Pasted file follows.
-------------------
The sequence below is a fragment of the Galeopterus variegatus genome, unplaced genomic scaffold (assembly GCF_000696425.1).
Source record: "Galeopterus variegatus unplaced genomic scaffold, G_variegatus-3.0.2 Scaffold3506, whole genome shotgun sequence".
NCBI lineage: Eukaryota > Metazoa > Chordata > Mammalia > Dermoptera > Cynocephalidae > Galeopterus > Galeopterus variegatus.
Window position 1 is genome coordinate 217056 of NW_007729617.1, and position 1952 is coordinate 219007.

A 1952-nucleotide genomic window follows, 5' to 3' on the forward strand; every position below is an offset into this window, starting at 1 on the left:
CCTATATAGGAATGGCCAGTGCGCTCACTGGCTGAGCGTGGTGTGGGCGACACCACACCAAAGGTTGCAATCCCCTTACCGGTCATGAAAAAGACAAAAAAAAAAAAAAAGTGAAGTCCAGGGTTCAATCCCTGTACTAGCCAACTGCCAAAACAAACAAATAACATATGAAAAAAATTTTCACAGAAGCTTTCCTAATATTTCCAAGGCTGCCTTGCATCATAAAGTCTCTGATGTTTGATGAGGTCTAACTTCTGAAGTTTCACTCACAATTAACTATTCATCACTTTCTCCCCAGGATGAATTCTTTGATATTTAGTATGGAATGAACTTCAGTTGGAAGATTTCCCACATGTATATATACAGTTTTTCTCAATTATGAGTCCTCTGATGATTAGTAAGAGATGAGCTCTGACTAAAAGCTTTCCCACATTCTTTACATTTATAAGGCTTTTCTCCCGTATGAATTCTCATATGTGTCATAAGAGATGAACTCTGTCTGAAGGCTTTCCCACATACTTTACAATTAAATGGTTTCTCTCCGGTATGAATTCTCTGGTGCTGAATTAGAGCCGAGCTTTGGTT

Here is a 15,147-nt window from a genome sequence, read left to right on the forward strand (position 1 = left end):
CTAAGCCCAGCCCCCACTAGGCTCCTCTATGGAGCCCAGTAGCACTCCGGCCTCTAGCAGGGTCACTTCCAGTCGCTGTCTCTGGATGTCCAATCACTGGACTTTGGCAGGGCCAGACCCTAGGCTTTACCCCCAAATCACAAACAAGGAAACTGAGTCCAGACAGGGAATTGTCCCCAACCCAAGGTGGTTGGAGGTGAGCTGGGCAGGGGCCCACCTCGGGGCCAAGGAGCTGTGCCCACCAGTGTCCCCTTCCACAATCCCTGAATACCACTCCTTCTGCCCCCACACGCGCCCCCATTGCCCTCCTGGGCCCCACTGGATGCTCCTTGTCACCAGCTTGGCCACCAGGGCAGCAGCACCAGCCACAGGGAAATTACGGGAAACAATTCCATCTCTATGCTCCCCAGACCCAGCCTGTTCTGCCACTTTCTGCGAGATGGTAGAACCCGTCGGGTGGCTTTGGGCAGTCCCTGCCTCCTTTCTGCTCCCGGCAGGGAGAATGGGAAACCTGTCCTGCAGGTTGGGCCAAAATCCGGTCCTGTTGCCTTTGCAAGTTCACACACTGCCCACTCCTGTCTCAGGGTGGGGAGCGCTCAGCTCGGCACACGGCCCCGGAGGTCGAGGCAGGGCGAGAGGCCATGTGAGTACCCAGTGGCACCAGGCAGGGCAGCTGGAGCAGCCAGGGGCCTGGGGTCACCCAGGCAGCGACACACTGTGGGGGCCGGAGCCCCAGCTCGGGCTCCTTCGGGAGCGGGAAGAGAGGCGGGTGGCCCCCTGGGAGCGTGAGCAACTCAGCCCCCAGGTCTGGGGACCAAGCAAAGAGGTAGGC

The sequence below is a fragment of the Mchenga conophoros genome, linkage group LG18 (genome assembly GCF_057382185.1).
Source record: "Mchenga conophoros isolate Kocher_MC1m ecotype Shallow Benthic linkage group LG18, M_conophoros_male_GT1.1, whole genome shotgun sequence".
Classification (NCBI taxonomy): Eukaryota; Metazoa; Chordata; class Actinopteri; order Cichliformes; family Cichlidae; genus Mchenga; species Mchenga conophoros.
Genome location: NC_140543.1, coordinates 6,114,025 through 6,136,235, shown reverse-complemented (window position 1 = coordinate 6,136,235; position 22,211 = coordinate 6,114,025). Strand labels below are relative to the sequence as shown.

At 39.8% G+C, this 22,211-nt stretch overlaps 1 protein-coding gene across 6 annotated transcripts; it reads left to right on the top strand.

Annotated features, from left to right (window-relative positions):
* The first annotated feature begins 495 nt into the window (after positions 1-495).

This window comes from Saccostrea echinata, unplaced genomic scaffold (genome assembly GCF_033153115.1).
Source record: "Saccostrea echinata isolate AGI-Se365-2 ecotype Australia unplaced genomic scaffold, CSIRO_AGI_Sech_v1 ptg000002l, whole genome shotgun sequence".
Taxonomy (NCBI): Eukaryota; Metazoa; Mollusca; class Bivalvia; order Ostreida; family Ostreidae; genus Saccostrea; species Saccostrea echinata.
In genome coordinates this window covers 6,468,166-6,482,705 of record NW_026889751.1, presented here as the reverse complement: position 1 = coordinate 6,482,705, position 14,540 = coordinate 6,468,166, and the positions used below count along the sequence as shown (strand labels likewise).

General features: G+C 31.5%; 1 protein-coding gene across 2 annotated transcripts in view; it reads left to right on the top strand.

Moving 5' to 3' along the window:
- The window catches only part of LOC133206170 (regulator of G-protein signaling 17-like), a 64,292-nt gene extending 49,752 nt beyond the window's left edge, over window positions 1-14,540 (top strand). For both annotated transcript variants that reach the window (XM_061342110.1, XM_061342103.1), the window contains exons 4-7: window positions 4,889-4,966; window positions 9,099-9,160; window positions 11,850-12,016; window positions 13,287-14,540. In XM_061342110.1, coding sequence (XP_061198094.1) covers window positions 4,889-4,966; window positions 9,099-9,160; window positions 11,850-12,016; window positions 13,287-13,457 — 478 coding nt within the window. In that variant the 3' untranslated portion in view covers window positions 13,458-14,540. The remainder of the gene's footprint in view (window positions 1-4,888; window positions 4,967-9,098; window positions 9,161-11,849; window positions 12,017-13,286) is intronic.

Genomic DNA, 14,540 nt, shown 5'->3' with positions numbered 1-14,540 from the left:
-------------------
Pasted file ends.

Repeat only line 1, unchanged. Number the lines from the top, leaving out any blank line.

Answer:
The sequence below is a fragment of the Galeopterus variegatus genome, unplaced genomic scaffold (assembly GCF_000696425.1).